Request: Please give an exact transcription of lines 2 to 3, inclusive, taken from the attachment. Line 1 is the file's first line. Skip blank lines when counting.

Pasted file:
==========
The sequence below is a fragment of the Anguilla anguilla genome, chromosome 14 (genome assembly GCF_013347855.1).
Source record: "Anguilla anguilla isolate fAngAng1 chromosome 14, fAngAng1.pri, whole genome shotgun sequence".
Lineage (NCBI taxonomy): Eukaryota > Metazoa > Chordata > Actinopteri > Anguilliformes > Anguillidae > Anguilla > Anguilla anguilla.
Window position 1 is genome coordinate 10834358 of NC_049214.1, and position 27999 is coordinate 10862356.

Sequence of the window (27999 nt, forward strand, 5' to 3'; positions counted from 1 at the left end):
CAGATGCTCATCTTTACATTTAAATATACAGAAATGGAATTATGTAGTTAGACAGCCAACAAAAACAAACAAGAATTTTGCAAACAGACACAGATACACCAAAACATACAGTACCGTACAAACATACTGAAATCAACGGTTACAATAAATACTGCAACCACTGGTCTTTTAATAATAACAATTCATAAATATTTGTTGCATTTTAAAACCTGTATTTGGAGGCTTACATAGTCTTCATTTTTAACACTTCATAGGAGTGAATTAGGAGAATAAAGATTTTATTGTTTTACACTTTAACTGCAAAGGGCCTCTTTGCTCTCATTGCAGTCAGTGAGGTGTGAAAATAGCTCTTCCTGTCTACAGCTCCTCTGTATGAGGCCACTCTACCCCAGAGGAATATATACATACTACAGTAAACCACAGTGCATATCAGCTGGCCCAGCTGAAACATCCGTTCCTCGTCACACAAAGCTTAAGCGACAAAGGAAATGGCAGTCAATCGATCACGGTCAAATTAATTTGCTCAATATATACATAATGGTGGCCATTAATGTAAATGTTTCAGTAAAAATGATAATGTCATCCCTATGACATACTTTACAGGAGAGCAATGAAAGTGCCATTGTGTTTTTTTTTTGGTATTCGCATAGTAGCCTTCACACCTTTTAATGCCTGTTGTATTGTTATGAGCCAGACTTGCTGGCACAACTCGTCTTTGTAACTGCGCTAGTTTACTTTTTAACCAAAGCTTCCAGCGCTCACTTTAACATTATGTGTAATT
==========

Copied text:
Source record: "Anguilla anguilla isolate fAngAng1 chromosome 14, fAngAng1.pri, whole genome shotgun sequence".
Lineage (NCBI taxonomy): Eukaryota > Metazoa > Chordata > Actinopteri > Anguilliformes > Anguillidae > Anguilla > Anguilla anguilla.